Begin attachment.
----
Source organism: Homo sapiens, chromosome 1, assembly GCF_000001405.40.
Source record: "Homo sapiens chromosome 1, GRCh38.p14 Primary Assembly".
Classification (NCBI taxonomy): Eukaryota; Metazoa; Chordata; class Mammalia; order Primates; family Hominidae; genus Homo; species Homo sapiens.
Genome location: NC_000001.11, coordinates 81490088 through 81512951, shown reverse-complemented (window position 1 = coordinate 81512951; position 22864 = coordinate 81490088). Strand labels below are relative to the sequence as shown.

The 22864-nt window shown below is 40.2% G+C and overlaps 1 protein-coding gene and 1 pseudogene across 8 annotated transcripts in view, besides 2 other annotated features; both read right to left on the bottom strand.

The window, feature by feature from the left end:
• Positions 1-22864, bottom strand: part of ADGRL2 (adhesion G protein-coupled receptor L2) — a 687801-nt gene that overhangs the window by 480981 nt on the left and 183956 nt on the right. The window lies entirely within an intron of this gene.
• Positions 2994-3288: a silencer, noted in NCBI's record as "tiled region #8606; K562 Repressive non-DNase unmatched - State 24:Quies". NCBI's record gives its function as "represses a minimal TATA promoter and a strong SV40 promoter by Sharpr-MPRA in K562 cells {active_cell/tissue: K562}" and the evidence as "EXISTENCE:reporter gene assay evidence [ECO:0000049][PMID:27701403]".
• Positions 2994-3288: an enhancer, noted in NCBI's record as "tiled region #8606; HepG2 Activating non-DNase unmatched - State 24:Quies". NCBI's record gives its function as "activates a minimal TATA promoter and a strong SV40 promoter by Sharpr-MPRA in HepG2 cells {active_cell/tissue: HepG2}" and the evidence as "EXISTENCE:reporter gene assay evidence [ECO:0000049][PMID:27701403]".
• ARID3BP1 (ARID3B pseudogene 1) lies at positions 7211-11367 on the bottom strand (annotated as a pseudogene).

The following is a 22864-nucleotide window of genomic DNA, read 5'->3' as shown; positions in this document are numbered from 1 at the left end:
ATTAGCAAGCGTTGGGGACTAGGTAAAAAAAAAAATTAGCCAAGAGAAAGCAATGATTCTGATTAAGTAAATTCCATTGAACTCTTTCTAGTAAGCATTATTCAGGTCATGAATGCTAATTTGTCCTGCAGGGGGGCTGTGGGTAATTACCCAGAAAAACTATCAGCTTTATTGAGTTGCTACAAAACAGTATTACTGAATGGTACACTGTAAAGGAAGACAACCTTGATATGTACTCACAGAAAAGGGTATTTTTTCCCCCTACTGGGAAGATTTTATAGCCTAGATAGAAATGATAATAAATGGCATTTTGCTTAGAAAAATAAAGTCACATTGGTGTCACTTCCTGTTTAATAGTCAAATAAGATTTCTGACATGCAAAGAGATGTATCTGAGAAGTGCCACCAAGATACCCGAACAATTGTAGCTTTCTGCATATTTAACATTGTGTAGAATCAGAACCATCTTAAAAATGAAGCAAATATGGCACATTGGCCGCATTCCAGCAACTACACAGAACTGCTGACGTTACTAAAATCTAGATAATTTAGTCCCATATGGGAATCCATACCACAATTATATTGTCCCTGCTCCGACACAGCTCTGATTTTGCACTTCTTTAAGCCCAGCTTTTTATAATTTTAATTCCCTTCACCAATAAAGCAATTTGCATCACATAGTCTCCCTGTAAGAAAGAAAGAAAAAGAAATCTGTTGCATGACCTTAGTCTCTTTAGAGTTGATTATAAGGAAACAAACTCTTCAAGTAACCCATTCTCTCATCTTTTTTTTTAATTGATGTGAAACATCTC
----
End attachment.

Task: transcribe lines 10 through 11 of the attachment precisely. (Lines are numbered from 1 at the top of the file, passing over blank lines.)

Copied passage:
• ARID3BP1 (ARID3B pseudogene 1) lies at positions 7211-11367 on the bottom strand (annotated as a pseudogene).

The following is a 22864-nucleotide window of genomic DNA, read 5'->3' as shown; positions in this document are numbered from 1 at the left end: